Cardiac output, or how much blood your heart can pump in a minute, can tell your healthcare provider about your heart’s strength and health. This can help them make a diagnosis or find out if your treatment is working as it should. Providers can use several methods to calculate cardiac output. Some methods are more invasive than others.
Cardiac output is how many liters of blood your heart pumps in one minute. Your healthcare provider can figure this out with this cardiac output equation: multiply stroke volume by heart rate.
Sometimes, like when you’re exercising, your body needs more oxygen. At that time, your body can change its cardiac output by adjusting your heart rate and stroke volume. Blood delivers oxygen to your cells, so you need more cardiac output when your active body is using more oxygen than usual.
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Your healthcare provider may use the cardiac output formula to find out why you’re having trouble exercising. They may measure your cardiac output if they think you have heart failure. They may suspect it if you’re not able to exercise as much as you did in the past.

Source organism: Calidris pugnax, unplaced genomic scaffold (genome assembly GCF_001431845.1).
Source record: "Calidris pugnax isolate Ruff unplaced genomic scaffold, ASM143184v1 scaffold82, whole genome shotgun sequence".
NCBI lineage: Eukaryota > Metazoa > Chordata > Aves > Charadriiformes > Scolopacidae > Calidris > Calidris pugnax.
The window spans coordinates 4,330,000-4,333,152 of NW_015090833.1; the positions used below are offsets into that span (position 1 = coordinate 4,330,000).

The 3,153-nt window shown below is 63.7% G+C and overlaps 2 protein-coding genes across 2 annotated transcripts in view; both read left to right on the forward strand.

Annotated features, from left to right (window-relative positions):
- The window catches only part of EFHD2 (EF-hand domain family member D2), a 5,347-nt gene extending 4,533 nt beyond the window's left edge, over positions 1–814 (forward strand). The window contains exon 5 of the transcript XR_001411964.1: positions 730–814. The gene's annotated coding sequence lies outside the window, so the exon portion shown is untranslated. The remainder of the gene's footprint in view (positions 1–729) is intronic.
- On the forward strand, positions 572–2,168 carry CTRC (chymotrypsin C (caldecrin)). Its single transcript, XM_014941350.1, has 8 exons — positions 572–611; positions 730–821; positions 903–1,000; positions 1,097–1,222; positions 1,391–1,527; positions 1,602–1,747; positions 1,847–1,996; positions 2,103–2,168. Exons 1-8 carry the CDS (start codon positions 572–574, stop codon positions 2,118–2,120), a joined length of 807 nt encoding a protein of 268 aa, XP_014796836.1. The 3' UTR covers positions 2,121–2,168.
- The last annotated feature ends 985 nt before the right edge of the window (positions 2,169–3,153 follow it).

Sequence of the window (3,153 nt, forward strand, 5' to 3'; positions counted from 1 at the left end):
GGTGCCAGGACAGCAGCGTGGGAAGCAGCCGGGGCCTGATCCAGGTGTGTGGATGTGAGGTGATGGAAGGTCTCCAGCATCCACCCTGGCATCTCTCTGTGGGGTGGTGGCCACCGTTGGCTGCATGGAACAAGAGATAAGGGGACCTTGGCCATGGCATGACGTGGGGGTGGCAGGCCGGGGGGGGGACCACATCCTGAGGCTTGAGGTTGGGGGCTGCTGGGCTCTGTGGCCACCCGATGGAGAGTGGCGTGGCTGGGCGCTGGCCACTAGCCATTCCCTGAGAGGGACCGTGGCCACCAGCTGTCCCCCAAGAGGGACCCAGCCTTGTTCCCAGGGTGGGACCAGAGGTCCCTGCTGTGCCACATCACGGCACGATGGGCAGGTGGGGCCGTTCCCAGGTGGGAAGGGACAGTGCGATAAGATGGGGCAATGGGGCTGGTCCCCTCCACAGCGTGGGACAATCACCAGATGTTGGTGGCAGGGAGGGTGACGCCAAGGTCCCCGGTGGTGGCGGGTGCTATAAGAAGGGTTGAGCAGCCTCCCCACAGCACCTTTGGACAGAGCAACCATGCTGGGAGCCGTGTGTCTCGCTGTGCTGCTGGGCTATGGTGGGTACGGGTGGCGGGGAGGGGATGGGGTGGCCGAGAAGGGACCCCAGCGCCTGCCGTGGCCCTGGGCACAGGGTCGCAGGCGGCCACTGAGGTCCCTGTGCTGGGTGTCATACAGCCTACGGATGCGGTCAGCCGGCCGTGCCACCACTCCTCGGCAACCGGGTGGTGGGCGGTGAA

They may want to know your cardiac output to make a diagnosis or find out if a medicine, device or procedure they gave you is working.
Symptoms of decreased cardiac output include:
Your healthcare provider can use several different methods to figure out your cardiac output. These methods include:
For the most accurate method, your provider will need to measure how much oxygen you’re breathing in and get blood samples from an artery and from a catheter in your pulmonary artery. Your provider can do this during right heart catheterization. You will be able to find out your cardiac output the same day along with information regarding pressures inside your heart.
Normal cardiac output ranges from 5 to 6 liters per minute in a person at rest. While exercising, an athlete can have a cardiac output of more than 35 liters per minute. A non-athlete’s cardiac output will be lower than an athlete’s but higher than when the non-athlete is at rest. Your cardiac output also goes up during pregnancy.
Factors that affect your cardiac output include:
Getting more blood to your body depends on a strong heart and healthy blood vessels. You can help your cardiovascular system work better in these ways:
A note from Cleveland Clinic
Knowing how much blood your heart is able to pump can help your healthcare provider make a diagnosis or find out if a treatment they gave you is working. Once they have that information, they can consider the available options to help you. Be sure to ask questions if you aren’t clear about your choices. Being informed can help you make good decisions for the best outcome.
Last reviewed by a Cleveland Clinic medical professional on 06/17/2022.
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